A new study shows that prostate cancer surgery, which often leaves men impotent or incontinent, does not appear to save the lives of men with early-stage disease, who account for most cases, and many of these men would do just as well to choose no treatment at all.
The findings were based on the largest-ever clinical trial comparing surgical removal of the prostate with a strategy known as "watchful waiting." They add to growing concerns that prostate cancer detection and treatment efforts over the past 25 years, particularly in the United States, have been woefully misguided, rendering millions of men impotent, incontinent and saddled with fear about a disease that was unlikely ever to kill them in the first place. About 100,000 to 120,000 radical prostatectomy surgeries are performed in the United States each year.
"I think this is game-changing," said Dr. Leonard Marks, a professor of urology at the University of California, Los Angeles, who was not involved in the study. "What this study does is call attention to the fact that there are a lot of prostate cancers that are diagnosed today that are not dangerous."
Even so, the research, published Wednesday in The New England Journal of Medicine and paid for by the Department of Veterans Affairs, the National Cancer Institute and the Agency for Healthcare Research and Quality, is unlikely to settle the debate about the best course of care for men with prostate cancer.
An editorial accompanying the report argued that the study of 731 men, while important, is still too small to draw definitive conclusions about the relative benefits of radical prostatectomy. In addition, slightly more men who did not undergo surgery developed bone metastases over the course of the 15-year study. There was no statistical difference in risk of death from prostate cancer or any cause among men who were randomly assigned to surgery or to an observation group. There was also a suggestion that men with very high scores on a prostate cancer screening test were more likely to benefit from surgery.
The study included only men with early-stage disease, about half of whom learned of their cancer as a result of the prostate specific antigen, or P.S.A., screening blood test. About 81 percent of men with prostate cancer have early-stage or localized cancer, which means it has not spread beyond the prostate. But the findings are not relevant to men with more advanced disease, who may benefit from aggressive treatment, said Dr. Ian Thompson, director of the cancer therapy and research center at the University of Texas Health Science Center in San Antonio.
"The real point is that we shouldn't focus on finding every prostate cancer because, as this study and all the screening studies show, the majority that you find don't need to be found,'' said Dr. Thompson, an author of the editorial. "What we should focus our screening on and our testing on are patients who are likely to have more aggressive tumors in which treatment seems to make a difference."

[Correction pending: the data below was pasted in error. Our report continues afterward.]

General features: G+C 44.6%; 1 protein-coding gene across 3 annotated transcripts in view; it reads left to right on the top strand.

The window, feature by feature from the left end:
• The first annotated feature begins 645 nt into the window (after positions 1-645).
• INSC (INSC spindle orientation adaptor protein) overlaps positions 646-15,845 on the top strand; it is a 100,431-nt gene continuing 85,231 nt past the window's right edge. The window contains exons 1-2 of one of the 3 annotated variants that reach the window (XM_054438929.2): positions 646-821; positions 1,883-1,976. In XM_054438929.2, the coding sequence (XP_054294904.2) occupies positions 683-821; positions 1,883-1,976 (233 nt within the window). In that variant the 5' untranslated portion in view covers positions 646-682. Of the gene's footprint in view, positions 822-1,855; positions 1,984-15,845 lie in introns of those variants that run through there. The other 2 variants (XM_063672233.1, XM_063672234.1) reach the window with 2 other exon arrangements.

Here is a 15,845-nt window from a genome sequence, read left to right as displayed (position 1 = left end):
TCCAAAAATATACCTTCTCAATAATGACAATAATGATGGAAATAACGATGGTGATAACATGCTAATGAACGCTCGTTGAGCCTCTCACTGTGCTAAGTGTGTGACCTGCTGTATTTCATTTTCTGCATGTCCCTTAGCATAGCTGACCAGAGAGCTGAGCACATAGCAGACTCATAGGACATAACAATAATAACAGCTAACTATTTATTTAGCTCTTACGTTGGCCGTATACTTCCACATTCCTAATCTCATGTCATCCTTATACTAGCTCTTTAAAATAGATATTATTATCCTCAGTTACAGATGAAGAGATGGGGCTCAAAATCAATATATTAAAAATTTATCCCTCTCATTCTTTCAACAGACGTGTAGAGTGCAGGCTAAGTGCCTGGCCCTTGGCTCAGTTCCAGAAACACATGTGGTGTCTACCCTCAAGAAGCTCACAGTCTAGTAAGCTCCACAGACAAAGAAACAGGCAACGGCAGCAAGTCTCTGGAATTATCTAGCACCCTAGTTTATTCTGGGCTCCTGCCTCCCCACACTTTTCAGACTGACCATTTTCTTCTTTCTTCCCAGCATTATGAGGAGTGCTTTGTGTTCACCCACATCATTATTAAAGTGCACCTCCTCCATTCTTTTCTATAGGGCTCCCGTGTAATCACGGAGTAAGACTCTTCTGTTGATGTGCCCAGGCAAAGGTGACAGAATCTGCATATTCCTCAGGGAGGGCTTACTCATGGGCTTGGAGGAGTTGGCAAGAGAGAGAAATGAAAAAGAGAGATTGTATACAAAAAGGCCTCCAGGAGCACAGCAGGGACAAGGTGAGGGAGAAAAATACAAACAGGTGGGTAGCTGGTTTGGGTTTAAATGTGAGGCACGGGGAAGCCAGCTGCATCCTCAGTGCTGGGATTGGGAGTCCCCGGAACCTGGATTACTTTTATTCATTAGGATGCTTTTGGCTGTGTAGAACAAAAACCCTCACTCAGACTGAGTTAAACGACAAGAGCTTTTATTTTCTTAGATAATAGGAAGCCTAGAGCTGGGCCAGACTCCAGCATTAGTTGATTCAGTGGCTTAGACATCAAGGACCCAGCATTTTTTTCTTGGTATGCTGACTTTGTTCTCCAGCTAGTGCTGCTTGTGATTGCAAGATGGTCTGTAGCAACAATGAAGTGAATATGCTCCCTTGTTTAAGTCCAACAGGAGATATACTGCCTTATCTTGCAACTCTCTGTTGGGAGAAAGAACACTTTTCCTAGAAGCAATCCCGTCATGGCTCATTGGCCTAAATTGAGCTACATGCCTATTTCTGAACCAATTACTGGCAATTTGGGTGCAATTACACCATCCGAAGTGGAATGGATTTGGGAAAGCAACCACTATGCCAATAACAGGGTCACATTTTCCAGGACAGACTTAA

This year, about 242,000 men will receive a diagnosis of prostate cancer, largely because of screening for high levels of P.S.A. in the blood. About 28,000 men die of prostate cancer each year, making it the second-biggest cancer killer of men, second only to lung cancer. Even so, large studies now show that early detection by P.S.A. screening makes little, if any, difference in whether a man dies from prostate cancer.
In May, the United States Preventive Services Task Force issued a controversial recommendation against regular P.S.A. screening. The task force concluded that the test offers little, if any benefit, yet subjects men to anxiety and painful biopsies and often puts them on the course of invasive and risky treatment. But several medical groups have criticized the finding, and P.S.A. testing remains an entrenched part of men's health care at middle age.
The latest research, called the Prostate Cancer Intervention Versus Observation Trial, or Pivot, focuses on what happens after a man receives a diagnosis of early-stage cancer, often as a result of a P.S.A. test. The men in the study were randomly assigned either to surgical removal of the prostate or to an observation group, where a man's cancer was monitored but not treated unless it showed signs of progressing. Although the study originally set out to recruit 2,000 men, the researchers could not reach that goal and revised the research plan to include 731 men.
By the end of the 15-year study, 354 men had died, but most of them had died of from a cause other than prostate cancer. There was no statistical difference in overall mortality rates in the surgical group, which had 171 deaths, compared with the observation group, which had 183 deaths.
During the study, only 52 men, or about 7 percent of the study subjects, died of prostate cancer, but again there was no statistical difference in the prostate cancer mortality rate between the groups.
But in a secondary analysis, the researchers did find an important difference between the groups, suggesting that surgery may benefit men with early-stage disease who have a high P.S.A. score. Among men with a P.S.A. value higher than 10 nanograms per milliliter of blood, surgery lowered a man's risk of dying by 33 percent compared with the observation group. Overall, among men with high P.S.A. scores, there were 13 percent fewer deaths in the surgery group compared with the observation group. No difference was seen among men with a P.S.A. value of 10 or less.
Dr. Timothy J. Wilt, the study's lead author and professor of medicine at Minneapolis Veterans Affairs Center for Chronic Disease Outcomes Research, said he hoped the results would give patients with early-stage disease more confidence to choose watchful waiting as an option.
About 90 percent of men with early-stage disease choose immediate treatment with surgery or radiation, he said.